With day-to-day stresses on the up, it’s no surprise that people’s memories are starting to fail – we can’t remember all the things, can we? And while the right amount of sleep, food and exercise can help improve memory, a new study suggests that repeating things out loud can be beneficial too.
The study, published in Consciousness and Cognition unveiled that repeating aloud can boost verbal memory, especially when you do it while addressing another person.
The research took 44 French-speaking university students and asked them to read a series of lexemes (a basic lexical unit of language) on a screen. The individuals wore headphones that emitted “white noise” to disguise their own voices and help to eliminate auditory feedback.
They were then asked to do four things: repeating in their head, repeating silently while moving their lips, repeating aloud while looking at the screen, and lastly, repeating aloud while talking to someone. After a short distraction task the participants were then asked to recall the lexemes they said, from a list that included other lexemes that weren’t used in the test.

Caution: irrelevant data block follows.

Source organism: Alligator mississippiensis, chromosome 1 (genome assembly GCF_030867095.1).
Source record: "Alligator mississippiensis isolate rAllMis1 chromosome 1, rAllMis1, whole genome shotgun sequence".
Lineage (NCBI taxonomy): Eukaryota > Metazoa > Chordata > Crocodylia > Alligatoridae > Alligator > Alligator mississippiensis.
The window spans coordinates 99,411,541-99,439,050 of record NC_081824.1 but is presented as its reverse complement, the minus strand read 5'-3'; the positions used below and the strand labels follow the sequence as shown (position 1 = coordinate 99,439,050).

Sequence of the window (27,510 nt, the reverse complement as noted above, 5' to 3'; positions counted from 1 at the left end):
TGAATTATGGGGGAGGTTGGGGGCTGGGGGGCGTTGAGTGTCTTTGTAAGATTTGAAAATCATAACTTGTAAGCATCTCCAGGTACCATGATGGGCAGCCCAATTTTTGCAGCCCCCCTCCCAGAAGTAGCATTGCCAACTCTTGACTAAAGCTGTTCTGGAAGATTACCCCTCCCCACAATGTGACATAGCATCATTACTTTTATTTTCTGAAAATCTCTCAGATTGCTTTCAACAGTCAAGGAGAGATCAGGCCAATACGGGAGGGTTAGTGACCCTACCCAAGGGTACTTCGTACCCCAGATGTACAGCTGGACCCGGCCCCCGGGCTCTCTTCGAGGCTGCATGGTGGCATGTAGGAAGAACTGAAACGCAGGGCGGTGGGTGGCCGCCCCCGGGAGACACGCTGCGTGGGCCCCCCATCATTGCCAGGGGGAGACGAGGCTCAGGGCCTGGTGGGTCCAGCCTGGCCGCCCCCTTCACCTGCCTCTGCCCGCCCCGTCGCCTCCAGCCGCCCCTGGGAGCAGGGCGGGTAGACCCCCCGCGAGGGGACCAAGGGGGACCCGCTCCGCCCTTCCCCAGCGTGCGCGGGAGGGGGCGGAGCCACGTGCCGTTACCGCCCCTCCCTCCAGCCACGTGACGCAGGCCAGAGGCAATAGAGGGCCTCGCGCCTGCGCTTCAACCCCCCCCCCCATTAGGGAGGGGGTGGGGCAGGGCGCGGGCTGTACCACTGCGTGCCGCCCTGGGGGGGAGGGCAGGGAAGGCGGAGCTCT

And the results? There was a distinct difference between speaking aloud in the presence of someone else, compared to the other exercises. Repeating in one’s head without gesturing was found to be the least effective way to recall information – interesting!
“The simple fact of articulating without making a sound creates a sensorimotor link that increases our ability to remember, but if it is related to the functionality of speech, we remember even more,” author and professor, Victor Boucher said.
“The production of one or more sensory aspects allows for more efficient recall of the verbal element. But the added effect of talking to someone shows that in addition to the sensorimotor aspects related to verbal expression, the brain refers to the multisensory information associated with the communication episode,” Boucher stated. “The result is that the information is better retained in memory.”
“We knew that repeating aloud was good for memory, but this is the first study to show that if it is done in a context of communication, the effect is greater in terms of information recall,” Boucher explained.